TITLE

REPRESENTATIONS AND COUNTER-REPRESENTATIONS OF DOMESTIC VIOLENCE ON CLYDESIDE BETWEEN THE TWO WORLD WARS

AUTHOR(S)
Hughes, Annmarie
PUB. DATE
August 2004
SOURCE
Labour History Review (Maney Publishing);Aug2004, Vol. 69 Issue 2, p169
SOURCE TYPE
Academic Journal
DOC. TYPE
Article
ABSTRACT
This article looks at representations in relation to the actual incidence of domestic violence between the wars on Clydeside. It argues that representations of domestic violence used by the law-enforcement and social work agencies were, and still largely are, class and gender based and do not fully depict the experience of violence. Violence was assumed to be aggression by men against women, was signified as working class and was associated with aspects of working-class male popular culture, especially gambling, alcohol consumption and football mania. Absolving middle-class men from complicity in such behaviour, these representations also collectivized men's violence and distracted attention from individual abusers: domestic violence was not seen as assault rather as an unfortunate cultural problem. This gave abusers a self-justification. However, male popular culture did not cause men to beat their wives, nor were women the only sex to be beaten. In fact, the dominant representations of domestic violence were inadequate not only because they laid the blame on male popular culture but because they excluded consideration of middle-class men and women, women whose partners did not take part in male popular culture and the fact that victims were male as well as female.
ACCESSION #
14304512

 

Related Articles

  • SOCIAL ATOMS: WORKING--CLASS AUTOBIOGRAPHY, SUBJECTIVITY AND GENDER. Gagnier, Regenia // Victorian Studies;Spring87, Vol. 30 Issue 3, p335 

    Aims to indicate the variety of forms and rhetorical functions of working-class autobiographies. Information on working-class autobiographies; Autobiographies as treated in literary studies; Details of what constitutes bourgeois subjects within the same dialectic.

  • The new working class. Heath, Rebecca Piirto // American Demographics;Jan98, Vol. 20 Issue 1, p51 

    Focuses on the status of the working class in the United States. Definitions of the middle class; Difference between working and middle-class Americans; Significant changes in the working class since 1970s.

  • Unaffordable NY: tough choices at $150,000. Messina, Judith // Crain's New York Business;1/7/2008, Vol. 24 Issue 1, p16 

    The article provides information concerning the expensive cost of living in New York City. The author infers that living in the city is becoming more unaffordable for the middle class, and in trendy Manhattan neighborhoods. Several boroughs of the city, including Brooklyn, Queens, Harlem, and...

  • Grand designs. Turnbull, Robert // New Statesman;11/26/2007, Vol. 136 Issue 4872, p40 

    In this article the author examines aspects of the design, construction and purpose of the National Center for the Performing Arts located in Beijing, China. The author notes the controversial nature of the design and describes speculation as to the final use of the building. It is suggested...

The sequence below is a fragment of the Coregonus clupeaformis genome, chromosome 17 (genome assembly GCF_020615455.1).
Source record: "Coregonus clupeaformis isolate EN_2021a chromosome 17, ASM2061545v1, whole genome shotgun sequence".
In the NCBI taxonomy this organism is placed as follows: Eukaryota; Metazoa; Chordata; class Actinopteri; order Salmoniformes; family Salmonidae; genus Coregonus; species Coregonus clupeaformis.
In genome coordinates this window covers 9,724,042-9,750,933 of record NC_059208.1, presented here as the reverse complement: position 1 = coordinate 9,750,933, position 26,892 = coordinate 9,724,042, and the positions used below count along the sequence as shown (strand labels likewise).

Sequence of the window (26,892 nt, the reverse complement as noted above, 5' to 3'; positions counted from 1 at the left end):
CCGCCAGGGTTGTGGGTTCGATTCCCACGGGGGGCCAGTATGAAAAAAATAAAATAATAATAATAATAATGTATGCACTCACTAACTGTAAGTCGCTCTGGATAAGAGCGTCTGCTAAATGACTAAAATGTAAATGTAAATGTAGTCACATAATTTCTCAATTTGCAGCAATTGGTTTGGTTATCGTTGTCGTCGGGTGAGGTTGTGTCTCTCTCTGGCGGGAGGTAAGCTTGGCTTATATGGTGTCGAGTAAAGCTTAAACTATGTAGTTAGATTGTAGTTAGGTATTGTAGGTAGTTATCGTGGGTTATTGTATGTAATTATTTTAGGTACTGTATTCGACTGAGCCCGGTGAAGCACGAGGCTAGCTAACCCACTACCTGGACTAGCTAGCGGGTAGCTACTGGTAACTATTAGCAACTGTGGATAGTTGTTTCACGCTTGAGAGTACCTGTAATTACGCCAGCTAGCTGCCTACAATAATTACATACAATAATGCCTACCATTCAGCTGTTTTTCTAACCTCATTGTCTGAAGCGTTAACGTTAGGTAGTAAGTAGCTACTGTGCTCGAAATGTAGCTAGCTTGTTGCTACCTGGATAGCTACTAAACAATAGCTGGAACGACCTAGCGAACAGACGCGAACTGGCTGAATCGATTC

• PRONOMINAL USAGE, COHESION AND EXPLICITNESS IN WORKING-CLASS SPEECH: TOWARDS AN EVALUATIVE TECHNIQUE. Jenxinson, T. K.; Weymouth, A. G. // Language & Speech;Apr-Jun76, Vol. 19 Issue 2, p110 

    The speech of working-class children is characterized by less syntactical variation and less lexical variation than the speech of middle-class children. As a result, working-class children's speech is less explicit. Aspects of these claims have subsequently found support in the work of other...

  • THE ANTINOMIES OF SUCCESS IN SOUTH KOREA. Hamilton, Clive; Tanter, Richard // Journal of International Affairs;Summer/Fall87, Vol. 41 Issue 1, p63 

    Focuses on the political factors which hinder industrialization in Korea. Rise of the working class; Creation of the new middle class; Economic threats posed by Korea to other countries; Dependence of economic success to domestic militarization.

  • "In a little while I could be in front": Social mobility, class, and gender in the computer practices of two Mexicano families. Menard-Warwick, Julia; Dabach, Dafney Blanca // Journal of Adolescent & Adult Literacy;Feb2004, Vol. 47 Issue 5, p380 

    Focuses on two studies conducted in the San Francisco Bay area of California in the 2000-2001 academic year to determine the effect of social status on learning computer literacy. Examination of the computer practices of four middle class families; Exploration of the experiences of immigrants...

  • Modernity, Cosmopolitanism, and the Emergence of Middle Classes in Tonga. Besnier, Niko // Contemporary Pacific;2009, Vol. 21 Issue 2, p215 

    The article explores the nature of social classes in Tonga. It notes that the emergence of middle class in Tonga continues to coexist and introduces new forms of attitudes and styles in the Pacific society. It describes the four characteristics of middle classes which include intense awareness...

  • SOCIAL CLASS, SEX AND LINGUISTIC CODING. Poole, Millicent E. // Language & Speech;Jan-Mar79, Vol. 22 Issue 1, p49 

    Examines the linguistic coding orientation of middle-class and working-class male and female adolescents. Differences in linguistic coding behavior across the dimensions of social class and sex; Assessment of verbatim transcripts; Indications of tentativeness and hesitation in speech planning.

Share

Read the Article

Courtesy of VIRGINIA BEACH PUBLIC LIBRARY AND SYSTEM

Sorry, but this item is not currently available from your library.

Try another library?
Sign out of this library

Other Topics